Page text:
A few weekends ago Phil, Mayia(one of the Australians teaching with us), and I went to an Ancient Paper Making Village located about a 5 minute taxi drive from our front door. The village is pretty small, and if you spend an hour there – you’ve been there long enough to see everything.

I won’t go into too much detail about it. Writing something interesting about paper isn’t easy. I’ll let the pictures do most of the talking.

This first picture is just a random building that I thought was pretty cool looking.

The Process(In My Words – Simplified and Probably Wrong)

To start the process, they have to create paper mush. To do that, they take big slabs of old paper(hurray for recycling) and let that round, heavy stone roll over it a couple hundred times until it is exactly that – mush. Then they take it and throw it into the container in the back right and let it float around a bit in some unidentifiable liquid until it breaks apart some more and turns to pulp. I think it may be a part of a cleaning process as well, but I really have no idea. It’s a complete assumption, as are most of my Chinese experiences since no one ever tells me what is going on.

After all of that, the pulp is then taken into another room and dropped into a vat of water. The pulp floats around in it and a man(or woman) drops this rectangle piece of wood covered tightly with mesh into it. He lets the pulp settle into the mesh and then slowly pulls it out. The mesh now has a thin layer of very wet paper laying on it.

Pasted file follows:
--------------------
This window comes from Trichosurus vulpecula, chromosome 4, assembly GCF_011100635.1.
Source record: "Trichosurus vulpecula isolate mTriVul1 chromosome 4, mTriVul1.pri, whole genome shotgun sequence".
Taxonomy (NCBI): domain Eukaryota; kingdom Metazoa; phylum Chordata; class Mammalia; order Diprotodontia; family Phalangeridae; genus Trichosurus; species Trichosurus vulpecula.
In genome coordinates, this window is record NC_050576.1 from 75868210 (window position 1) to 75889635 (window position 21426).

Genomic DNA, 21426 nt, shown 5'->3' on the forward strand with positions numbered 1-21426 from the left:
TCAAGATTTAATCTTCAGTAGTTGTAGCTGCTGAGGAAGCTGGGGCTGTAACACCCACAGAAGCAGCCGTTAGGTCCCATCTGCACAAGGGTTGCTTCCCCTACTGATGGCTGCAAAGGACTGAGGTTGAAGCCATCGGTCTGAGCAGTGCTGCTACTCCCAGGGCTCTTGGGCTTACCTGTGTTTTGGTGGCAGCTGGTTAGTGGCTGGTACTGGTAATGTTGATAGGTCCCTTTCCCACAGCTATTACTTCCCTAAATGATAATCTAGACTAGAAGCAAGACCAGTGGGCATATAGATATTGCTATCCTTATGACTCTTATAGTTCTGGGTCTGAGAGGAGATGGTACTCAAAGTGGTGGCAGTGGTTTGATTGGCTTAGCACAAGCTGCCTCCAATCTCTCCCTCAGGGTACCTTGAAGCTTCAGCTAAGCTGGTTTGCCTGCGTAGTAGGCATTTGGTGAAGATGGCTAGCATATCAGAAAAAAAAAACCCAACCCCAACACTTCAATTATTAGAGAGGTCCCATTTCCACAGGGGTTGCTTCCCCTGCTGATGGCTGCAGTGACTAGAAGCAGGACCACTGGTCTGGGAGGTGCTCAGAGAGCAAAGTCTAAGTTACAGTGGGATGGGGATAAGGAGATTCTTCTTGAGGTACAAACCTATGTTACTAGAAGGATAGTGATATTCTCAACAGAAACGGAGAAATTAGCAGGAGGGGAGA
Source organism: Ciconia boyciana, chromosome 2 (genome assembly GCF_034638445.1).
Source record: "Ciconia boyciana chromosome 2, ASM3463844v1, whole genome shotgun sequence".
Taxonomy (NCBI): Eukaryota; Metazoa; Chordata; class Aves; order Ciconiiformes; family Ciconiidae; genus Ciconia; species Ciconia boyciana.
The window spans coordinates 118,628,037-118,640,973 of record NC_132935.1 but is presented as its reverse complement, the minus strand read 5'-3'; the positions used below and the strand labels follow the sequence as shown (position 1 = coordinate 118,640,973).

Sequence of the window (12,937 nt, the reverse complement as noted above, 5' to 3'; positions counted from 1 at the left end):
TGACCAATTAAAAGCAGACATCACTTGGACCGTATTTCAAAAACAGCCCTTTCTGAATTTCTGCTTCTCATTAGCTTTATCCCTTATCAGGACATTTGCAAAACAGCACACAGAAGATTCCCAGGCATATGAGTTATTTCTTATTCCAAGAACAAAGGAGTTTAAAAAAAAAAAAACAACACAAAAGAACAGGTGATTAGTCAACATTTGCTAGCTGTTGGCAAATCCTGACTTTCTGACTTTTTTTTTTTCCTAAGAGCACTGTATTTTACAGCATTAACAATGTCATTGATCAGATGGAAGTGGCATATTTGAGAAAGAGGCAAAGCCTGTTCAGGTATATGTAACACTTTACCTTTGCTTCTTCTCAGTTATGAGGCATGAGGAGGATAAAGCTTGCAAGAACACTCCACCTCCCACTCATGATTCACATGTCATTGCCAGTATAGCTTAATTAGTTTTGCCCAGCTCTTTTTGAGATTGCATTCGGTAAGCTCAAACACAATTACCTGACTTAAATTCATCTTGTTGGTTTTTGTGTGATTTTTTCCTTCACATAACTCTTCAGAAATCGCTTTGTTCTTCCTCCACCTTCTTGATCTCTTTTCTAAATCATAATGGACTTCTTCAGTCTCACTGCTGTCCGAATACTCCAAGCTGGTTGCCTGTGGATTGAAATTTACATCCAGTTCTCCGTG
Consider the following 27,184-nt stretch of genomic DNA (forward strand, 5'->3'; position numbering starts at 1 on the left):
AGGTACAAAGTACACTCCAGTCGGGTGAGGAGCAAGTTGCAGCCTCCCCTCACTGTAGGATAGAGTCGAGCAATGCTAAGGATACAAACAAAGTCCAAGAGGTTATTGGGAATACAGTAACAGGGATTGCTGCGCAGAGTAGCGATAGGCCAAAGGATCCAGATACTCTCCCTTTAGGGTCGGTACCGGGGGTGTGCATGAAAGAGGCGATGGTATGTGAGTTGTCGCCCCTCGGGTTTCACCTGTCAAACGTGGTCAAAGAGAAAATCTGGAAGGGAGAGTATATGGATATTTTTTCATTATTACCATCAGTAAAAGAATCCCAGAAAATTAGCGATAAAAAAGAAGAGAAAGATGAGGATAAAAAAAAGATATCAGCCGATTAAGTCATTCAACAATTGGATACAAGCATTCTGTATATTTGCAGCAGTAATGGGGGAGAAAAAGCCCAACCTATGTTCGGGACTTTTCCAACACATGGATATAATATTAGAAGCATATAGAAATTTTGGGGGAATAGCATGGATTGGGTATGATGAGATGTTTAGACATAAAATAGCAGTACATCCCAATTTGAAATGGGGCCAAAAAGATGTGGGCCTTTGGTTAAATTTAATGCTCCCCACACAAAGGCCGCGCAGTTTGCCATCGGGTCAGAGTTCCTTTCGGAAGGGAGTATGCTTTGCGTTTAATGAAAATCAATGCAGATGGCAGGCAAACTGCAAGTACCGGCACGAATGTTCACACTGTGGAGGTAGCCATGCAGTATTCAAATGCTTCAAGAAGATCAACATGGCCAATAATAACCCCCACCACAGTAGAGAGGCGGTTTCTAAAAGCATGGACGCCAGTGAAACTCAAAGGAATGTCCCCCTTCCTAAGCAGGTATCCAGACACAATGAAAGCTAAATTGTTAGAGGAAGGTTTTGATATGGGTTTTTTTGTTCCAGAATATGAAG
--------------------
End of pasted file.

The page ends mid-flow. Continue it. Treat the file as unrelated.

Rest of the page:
In a very crafty motion, the man(or woman) takes the mesh covered rectangle out and lays the wet, paper side down next to the vat. It sits there for a few seconds and the it is lifted quickly, leaving behind a thin layer of paper on top of the many other layers of paper that have been made prior to that one. They sit there until a certain number have been created. I am not sure why the pieces don’t meld together, but they don’t. Each piece remains separate as they wait until the next step.

The sheets are then carried into yet another room. This particular room is very warm because there is a large wall in the center of it producing heat like one big iron would. A man or woman picks up one of the sheets of wet paper and places it on the wall. All of the water is almost immediately zapped out if it. You can see the steam flowing off of it. To make sure though, they take a brush and glide it over it until every drop of water has been removed. After that, they very easily take the dry piece of paper down and lay it in another pile.

That is the main process of paper making, but not the end. The dry pieces of paper are taken to another room where they are cut, stamped, or written on and then bound to be sold in the expensive Gift Shop.

Please don’t shoot me if I just completely mucked up the process of paper making, but like I said, no one told me what they were doing, I just watched and wondered. The place was pretty neat, and was worth the Y25 to get in. I have more pictures of the place that I will post. Hope you enjoyed your Paper Making tour. Heh.